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Bay of Plenty tribe initial Deed of Settlement

Bay of Plenty tribe initial Deed of Settlement

For the second time in three months the Crown has initialled a Deed of Settlement for historical Treaty claims with a Bay of Plenty tribe, Treaty Negotiations Minister Margaret Wilson said today.

In July it was Ngati Awa from the Eastern Bay of Plenty and today in Parliament it was the turn of Kawerau-based tribe Ngati Tuwharetoa (Bay of Plenty), also known as Tuwharetoa ki Kawerau, to initial a Deed of Settlement with the Crown.

This draft Deed includes a Crown Apology, $10.5 million in financial redress, and cultural redress aimed a protecting key Ngati Tuwharetoa (Bay of Plenty) sites and areas of cultural historical significance.

“Ngati Tuwharetoa suffered from the confiscation of much of their traditional rohe in the 19th century,” said Margaret Wilson. “When land was eventually returned it was without regard for traditional ownership and much of the returned land was subsequently alienated.”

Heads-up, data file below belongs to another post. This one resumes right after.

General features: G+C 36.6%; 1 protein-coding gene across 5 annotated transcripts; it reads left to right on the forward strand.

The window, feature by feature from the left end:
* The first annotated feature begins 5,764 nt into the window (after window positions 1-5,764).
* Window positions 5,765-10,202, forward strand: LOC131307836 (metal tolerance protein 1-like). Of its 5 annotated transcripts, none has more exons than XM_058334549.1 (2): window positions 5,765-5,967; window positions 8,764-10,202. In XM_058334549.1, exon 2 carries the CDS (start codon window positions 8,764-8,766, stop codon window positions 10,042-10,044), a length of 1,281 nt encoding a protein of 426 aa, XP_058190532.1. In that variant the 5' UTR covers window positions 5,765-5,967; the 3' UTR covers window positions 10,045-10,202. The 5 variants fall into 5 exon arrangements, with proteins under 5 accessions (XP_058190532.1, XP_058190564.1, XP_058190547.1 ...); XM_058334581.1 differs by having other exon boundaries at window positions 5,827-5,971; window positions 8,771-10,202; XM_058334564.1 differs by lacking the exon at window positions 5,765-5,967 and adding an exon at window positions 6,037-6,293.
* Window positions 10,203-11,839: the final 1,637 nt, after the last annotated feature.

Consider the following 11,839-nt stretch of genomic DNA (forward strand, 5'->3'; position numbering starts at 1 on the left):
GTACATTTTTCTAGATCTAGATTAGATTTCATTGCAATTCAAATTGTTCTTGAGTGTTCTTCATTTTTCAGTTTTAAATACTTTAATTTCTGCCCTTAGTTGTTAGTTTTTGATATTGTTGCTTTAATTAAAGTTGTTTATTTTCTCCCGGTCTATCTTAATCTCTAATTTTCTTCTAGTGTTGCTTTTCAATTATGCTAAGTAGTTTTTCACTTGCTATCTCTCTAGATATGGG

The initialling of the draft Deed enables the Ngati Tuwharetoa negotiators to put the settlement package out to their members for vote.

“My congratulations go to the negotiators for their perseverance and hard work in achieving this important milestone. Indeed the excellent progress in the Bay of Plenty reflects the hard work which has been put in by both claimant groups and the Crown to achieve settlements in an area of the country most affected by land confiscations in the 19th century,” Margaret Wilson said.

If ratified, a final Ngati Tuwharetoa (Bay of Plenty) Deed of Settlement will be signed conditional only on the establishment of an appropriate governance entity to receive the settlement redress and the passage of enabling legislation through Parliament.

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